The short film is a good school; it convinces one that movies are an arduous and powerful human experience. Plus, it’s different with every new project since the crews and the stories change. If your vision and your tenacity at work are strong and if you are well prepared psychologically, you can handle it. You must have a certain mind-set, like the risks, the challenges and know how to surpass yourself. It’s no picnic. It’s life at its most paradoxical, most human and most absolute. It’s life in record time with all of its uncertainties, but blown way out of proportion! It can be exhausting. You understand why great filmmakers, those who give the most, those whom we admire and are true visionaries, aren’t those who make the most movies.
Wicked Horror: You have worked with 35MM in the past, will Trauma Dolls be done in 35MM as well?
Emilie Flory: I’d really like to, unfortunately that won’t be up to me. The immediate cost of film acts as a break. Overall, shooting with film doesn’t cost anymore than shooting digital, except the industry has changed: Distribution and producing systems are no longer the same! I certainly won’t have the possibility to choose the medium I prefer for my first feature movie.
I regret it because if the economy evolves toward recycling and the preservation of resources, we might realize in a few years that the cost of digital in terms of energy consumed is excessive. We will also see that digital isn’t an optimum medium regarding the conservation of data (the big laboratories that digitalize are definite about this, the best conservation for movies remains film)… Because for the rest, with regard to movies’ visual quality, image depth, everyone agrees that film is unbeatable. It’s an organic medium, that’s why our eye and our brain are more receptive viewing a movie shot on film.
I’m going to tell you a little story because even I had forgotten the feeling you get from watching a movie shown in 35mm. Discovering in December that an optical print of William Friedkin’s Cruising was going to be screened at the Forum des Images in Paris, I had decided to write an article about the movie; knowing that, @RealJillyG of crimsonquintessence.com, which supports several artists on Twitter, had questioned me to find out the difference that exists between this type of screening and a digital screening… Of course, I’m talking to you about a movie by William Friedkin, a genius of the seventh art whose vision and directing have no weaknesses whatsoever… Well, the impression I had of being immersed in the movie, the feeling of reality that I perceived, a feeling increased tenfold thanks to the film medium that intensified the depth of field, all of that was a thousand times much stronger than in any 3D movie that’s supposed to thrust us into the image. It was a flesh and blood show.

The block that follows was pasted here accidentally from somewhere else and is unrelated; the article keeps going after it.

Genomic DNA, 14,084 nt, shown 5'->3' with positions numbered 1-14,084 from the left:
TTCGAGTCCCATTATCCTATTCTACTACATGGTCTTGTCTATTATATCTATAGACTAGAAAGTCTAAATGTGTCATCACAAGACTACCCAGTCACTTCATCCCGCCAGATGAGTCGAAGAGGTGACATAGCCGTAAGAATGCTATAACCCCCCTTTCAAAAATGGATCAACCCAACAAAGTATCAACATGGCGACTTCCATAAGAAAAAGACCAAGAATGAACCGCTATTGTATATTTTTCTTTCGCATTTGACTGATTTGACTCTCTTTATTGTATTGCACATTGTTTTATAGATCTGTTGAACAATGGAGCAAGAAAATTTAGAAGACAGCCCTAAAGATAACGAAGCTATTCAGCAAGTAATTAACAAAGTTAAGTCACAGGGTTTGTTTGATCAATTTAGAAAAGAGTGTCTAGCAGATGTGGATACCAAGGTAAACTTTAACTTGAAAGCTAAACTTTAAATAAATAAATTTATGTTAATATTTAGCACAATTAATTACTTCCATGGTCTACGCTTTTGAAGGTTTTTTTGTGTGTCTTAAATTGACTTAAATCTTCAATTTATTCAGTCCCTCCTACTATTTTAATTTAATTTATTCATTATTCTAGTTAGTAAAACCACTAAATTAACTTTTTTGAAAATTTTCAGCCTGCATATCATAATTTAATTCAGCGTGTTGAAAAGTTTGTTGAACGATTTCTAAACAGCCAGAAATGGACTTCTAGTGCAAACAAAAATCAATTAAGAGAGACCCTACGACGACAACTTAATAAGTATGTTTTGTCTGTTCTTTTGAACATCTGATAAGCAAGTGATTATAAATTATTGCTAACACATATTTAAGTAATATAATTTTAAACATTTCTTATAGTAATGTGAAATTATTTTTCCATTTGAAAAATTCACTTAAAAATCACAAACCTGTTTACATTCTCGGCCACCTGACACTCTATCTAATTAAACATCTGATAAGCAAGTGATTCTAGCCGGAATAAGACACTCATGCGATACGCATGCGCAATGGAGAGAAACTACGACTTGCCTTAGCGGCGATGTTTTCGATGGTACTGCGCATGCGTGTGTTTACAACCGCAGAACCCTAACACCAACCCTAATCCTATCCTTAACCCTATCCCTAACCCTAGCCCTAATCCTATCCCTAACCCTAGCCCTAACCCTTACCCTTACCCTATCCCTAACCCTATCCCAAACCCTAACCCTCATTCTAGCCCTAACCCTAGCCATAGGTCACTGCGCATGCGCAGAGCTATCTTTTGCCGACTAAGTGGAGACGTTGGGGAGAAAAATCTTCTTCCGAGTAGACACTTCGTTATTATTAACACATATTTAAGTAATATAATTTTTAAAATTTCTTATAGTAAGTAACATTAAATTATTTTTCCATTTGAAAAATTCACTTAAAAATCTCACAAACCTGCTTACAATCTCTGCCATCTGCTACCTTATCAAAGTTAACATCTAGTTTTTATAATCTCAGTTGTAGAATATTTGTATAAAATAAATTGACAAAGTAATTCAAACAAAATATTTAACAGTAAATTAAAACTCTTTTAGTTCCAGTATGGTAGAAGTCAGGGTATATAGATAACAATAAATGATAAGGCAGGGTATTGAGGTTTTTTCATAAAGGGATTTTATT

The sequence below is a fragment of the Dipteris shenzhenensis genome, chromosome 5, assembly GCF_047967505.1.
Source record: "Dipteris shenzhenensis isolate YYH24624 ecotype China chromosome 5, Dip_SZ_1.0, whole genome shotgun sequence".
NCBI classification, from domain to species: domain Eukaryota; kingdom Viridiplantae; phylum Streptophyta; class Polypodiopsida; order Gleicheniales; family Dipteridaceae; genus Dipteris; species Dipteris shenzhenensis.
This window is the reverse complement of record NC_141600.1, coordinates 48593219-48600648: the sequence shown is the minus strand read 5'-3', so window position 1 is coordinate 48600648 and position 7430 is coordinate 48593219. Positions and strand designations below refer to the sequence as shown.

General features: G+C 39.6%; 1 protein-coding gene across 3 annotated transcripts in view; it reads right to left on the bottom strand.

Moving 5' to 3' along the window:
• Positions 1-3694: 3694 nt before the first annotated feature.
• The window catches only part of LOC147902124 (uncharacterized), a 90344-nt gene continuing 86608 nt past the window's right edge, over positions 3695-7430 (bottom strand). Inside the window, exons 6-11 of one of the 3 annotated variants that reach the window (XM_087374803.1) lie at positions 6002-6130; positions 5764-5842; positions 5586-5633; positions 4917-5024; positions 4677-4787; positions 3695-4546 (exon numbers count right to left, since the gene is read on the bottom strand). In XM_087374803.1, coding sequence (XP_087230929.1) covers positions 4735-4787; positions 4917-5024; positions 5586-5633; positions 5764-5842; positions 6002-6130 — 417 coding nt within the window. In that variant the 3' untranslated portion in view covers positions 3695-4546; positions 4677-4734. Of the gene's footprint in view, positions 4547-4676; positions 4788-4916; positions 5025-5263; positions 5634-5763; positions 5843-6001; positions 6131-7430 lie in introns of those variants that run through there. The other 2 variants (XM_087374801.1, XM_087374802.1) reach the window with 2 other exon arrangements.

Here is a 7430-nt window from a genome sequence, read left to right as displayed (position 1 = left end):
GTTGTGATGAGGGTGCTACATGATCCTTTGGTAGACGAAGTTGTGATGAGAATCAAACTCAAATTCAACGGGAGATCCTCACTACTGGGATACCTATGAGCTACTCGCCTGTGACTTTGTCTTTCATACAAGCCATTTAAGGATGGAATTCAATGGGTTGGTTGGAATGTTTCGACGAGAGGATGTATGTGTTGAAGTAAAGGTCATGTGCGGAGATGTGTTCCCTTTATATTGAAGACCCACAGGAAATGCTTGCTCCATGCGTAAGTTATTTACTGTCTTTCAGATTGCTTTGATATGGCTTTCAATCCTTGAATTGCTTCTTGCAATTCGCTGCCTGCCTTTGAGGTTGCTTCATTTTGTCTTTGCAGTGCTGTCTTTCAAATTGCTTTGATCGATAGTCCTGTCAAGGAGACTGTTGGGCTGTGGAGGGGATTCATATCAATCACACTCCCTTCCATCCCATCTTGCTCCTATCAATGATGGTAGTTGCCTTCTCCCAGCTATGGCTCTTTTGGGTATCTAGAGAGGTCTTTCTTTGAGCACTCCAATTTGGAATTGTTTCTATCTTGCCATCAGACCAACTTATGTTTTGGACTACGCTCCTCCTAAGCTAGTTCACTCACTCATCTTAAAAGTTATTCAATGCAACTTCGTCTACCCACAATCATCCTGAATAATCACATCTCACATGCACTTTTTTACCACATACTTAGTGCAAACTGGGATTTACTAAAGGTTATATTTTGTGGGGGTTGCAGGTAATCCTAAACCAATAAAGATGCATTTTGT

There’s what you lose with digital, so sleek, so “perfect” and so not alive! Art doesn’t come out of this as a winner. It’s like a picture painted with acrylic paint; some are very beautiful and personally I get pleasure out of using this material when I paint, but when I use oil paint it’s a whole different story, I get much more mileage out of my work and my happiness. Besides, like film, an oil painting will keep while a picture painted with acrylic paint won’t.
Wicked Horror: When do you expect to commence production on the project?
Emilie Flory: Trauma Dolls is a low-budget movie; as soon as we manage to find the necessary funding to get things rolling, as soon as we find a producer, we’ll shoot. Icone Label Pictures is a collective of creators, a label: We’re not producers. We have the crews, the connections and we know the people who rent cameras, lighting, etc. We have what we need outside of casting directors. Without money and without a producer, we can’t cast the movie. The casting still remains to be done, whether it’s for Bijou’s character, for her mother’s (a neuroscience researcher), or for the characters of the surgeon and the photographer sweetheart, but also for the dancers and the rival models’ characters. All the info concerning the project is on our blog www.iconelabelpictures.com, and you will find a great report by Billy Crash explaining why Trauma Dolls is a movie that must be made. We have put together a complete press kit with the budget, etc. that explains all of that. Producers interested in the project can get it by contacting us, for example via Twitter by tweeting us or sending a DM to @EmilieFlory.
Wicked Horror: What’s up next for you after Trauma Dolls?
Emilie Flory: I have different projects in mind, in particular a B movie I wrote called Golden Bodies, which takes place in the world of online TV channels and in fitness and beauty circles. It talks about compromise, the thirst for power, sex and murders.
I also have another project being written that’s close to my heart. A science fiction movie project, I already have a first treatment but I need to do more research for it in order to decomplexify the world it’s in with the intention of making it accessible in terms of financial costs. The movie’s main theme is the quest for absolute love and freedom. The questions of power and appearance are dominant. It’s a dark and violent project.
I’m also open to outside propositions whether it’s for TV or even the Web. I had some work from these media recently.
I thank you so very much for giving me the opportunity to express myself on all these points. It’s great for the project and I’m very grateful to you. It was a real pleasure for me to answer all your questions.
English translation by Cameron Watson